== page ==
FLORENCE – The federal Neighborhood Stabilization Program (NSP3) was developed to help stop the growing list of foreclosures across the nation. The goal of the program is to target emergency assistance to state and local governments that will allow them to acquire, redevelop or demolish foreclosed properties.
Earlier this year, Pinal County was allocated $3.16 million in the third round of funding from the program. Following public input and supervisor approval, the money was targeted for three areas in the county.
“While $3.16 million is a great deal of money, it isn’t enough to spread throughout the entire county and still be effective,” said Adeline Allen, Pinal County’s Housing and Community Development Director. “Our strategy is to target four areas of the county that we feel are in the greatest need of funds and meet Housing and Urban Development’s (HUD) strict criteria.”
Neighborhoods in Apache Junction, Coolidge and Casa Grande were selected for use of the funds. The neighborhoods chosen are small and relatively compact in order for the NSP3 funds to make a positive impact.
Allen said there are four goals of this third round of funding:
• Attracting owner-occupants to target areas, including middle-income households
• Increasing the homeownership rate and leveraging opportunities for private lending
• Redeveloping and reoccupying vacant properties
• Improving properties and property values, thereby also stabilizing the tax base
Patricia Farnworth, the program’s coordinator for Pinal County Housing, said the money received from NSP3 will be used in various ways to make homeownership affordable.
These homes must be owner-occupied and the owner’s primary residence,” Farnworth said. “We are employing four different mechanisms to distribute the funds: down payment assistance, rehabilitation help, closing costs and a direct loan to the borrower.”
The first mortgages through the bank are make-sense loans to be paid back. The money Pinal County contributes is a zero interest loan that is forgivable as long as the participant complies with the program.
Pinal County intends to use some of the NSP3 funds to purchase four or five lots in Apache Junction and partner with an organization to build homes on those lots.
To qualify for the NSP3 funds, HUD looks at Pinal County’s median income level and uses that as a base figure for the income of the borrower along with all family members living in the home. There are two levels for qualification. Level 1 has two categories -- very low income below 50 percent of median (this equates to a family of four earning less than $32,750) and low income below 80 percent of median (this equates to a family of four earning less than $52,400). Level 2 is a moderate income below 120 percent of median (this equates to a family of four earning less than $78,600).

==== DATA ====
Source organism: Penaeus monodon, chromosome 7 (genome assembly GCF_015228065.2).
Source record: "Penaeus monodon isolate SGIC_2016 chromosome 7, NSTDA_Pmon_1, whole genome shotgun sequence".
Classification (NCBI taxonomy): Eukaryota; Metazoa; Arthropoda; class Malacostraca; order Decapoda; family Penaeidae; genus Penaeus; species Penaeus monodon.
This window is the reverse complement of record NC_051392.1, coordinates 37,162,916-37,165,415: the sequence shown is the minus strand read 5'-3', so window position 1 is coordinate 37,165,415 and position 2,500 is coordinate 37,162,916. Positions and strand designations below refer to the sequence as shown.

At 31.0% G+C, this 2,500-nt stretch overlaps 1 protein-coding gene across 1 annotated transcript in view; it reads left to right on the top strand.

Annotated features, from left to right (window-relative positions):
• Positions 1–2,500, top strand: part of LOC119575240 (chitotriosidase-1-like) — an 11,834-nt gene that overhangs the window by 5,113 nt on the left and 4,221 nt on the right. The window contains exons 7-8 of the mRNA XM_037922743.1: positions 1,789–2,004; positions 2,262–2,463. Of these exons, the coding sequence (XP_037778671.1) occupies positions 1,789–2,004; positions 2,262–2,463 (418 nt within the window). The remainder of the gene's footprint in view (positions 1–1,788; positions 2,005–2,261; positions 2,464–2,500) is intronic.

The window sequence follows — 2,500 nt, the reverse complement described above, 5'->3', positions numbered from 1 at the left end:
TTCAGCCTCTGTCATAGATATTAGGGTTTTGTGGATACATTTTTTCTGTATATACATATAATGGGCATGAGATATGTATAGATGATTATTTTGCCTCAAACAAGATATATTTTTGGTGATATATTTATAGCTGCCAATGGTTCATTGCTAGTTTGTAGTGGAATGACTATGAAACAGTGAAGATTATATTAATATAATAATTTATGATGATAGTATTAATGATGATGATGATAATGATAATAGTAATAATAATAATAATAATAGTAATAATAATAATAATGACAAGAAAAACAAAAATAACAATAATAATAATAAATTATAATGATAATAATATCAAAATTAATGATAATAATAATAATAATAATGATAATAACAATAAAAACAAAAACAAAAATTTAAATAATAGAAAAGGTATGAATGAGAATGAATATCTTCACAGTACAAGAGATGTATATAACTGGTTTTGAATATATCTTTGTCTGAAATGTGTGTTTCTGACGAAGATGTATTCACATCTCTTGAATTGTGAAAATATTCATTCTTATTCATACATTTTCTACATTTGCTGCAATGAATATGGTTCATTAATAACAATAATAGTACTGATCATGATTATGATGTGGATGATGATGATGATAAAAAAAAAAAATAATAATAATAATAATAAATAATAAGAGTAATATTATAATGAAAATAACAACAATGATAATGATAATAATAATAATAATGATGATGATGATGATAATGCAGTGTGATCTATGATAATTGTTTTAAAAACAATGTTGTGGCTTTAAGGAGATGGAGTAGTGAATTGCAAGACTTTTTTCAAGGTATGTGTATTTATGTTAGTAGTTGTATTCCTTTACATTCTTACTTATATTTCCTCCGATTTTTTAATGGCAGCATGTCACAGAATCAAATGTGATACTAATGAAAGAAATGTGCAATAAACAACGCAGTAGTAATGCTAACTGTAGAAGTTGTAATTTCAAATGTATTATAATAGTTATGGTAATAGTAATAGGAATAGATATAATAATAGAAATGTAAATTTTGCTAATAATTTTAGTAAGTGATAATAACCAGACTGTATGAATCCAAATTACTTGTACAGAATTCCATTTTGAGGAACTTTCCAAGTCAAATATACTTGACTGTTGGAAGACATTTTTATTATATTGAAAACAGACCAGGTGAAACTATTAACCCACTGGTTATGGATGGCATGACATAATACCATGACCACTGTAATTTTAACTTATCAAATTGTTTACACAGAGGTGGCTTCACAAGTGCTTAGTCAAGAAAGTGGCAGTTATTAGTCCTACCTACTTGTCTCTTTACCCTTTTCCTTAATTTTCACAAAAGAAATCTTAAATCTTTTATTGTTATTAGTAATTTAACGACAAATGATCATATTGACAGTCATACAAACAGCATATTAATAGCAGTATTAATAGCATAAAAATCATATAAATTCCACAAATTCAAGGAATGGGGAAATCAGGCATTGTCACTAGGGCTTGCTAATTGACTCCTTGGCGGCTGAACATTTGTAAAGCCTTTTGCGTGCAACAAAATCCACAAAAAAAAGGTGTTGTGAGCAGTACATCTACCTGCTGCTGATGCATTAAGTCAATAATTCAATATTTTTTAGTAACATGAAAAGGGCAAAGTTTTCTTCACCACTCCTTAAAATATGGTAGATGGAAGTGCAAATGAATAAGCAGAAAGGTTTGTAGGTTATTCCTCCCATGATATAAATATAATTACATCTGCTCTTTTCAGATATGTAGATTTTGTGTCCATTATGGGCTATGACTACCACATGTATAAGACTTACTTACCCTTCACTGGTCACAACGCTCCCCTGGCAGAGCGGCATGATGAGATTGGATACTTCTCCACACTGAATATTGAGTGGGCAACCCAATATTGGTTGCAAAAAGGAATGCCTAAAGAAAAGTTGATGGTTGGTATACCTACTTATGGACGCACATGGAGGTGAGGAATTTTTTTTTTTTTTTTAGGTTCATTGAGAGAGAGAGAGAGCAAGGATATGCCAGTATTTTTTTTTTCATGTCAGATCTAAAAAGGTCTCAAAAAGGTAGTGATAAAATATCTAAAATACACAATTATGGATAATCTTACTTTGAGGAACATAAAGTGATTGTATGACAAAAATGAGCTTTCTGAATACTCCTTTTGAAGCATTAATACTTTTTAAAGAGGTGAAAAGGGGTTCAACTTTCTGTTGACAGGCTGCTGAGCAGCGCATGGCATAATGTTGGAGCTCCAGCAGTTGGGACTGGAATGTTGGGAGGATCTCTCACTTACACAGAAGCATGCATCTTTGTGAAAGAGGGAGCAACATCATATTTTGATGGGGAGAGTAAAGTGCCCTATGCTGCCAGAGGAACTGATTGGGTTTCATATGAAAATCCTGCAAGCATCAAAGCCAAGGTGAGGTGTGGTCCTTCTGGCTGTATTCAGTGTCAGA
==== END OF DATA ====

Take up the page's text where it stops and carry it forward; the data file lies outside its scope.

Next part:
As of December, two houses in Coolidge are now occupied due to the NSP3 funds.
“So far, we have closed on two homes with three more pending,” Farnworth said. “The 20 percent down payment greatly increases opportunities for first mortgage approval. Without this assistance, most of these buyers would have no other options.”
The assistance provided to these new homeowners included help on the 20 percent down payment, $5,000 toward the closing cost of the home and some funds to help rehabilitate the domicile. Before the potential owners receive the money, they must first go through an eight -hour training provided by HUD-certified counselor.
“One of our home buyers was very pleased he took the HUD course,” Farnworth said. “He told me that the course prepared him for the entire process. He was confident that he understood the documents he signed with the title company and felt comfortable with his decisions.”
Farnworth explained that the process of finding foreclosed homes that meet HUD requirements for the loans is not an easy task.
Individuals work with independent realtors to locate qualified homes based on the maps, lender-owned status, and vacancy status. Challenges include investors making offers to close more quickly than we can because they do not need a 90 day vacancy like we do and what appears to be a possible increase in short-sales/decrease in foreclosures.
“This program will be successful for Pinal County,” Farnworth said. We have almost 70 applicants looking to become eligible for the program. If we can get them into a home, it’s a win-win situation. We take a foreclosed home off the market and occupy it with owners who will be able to live their American dream.”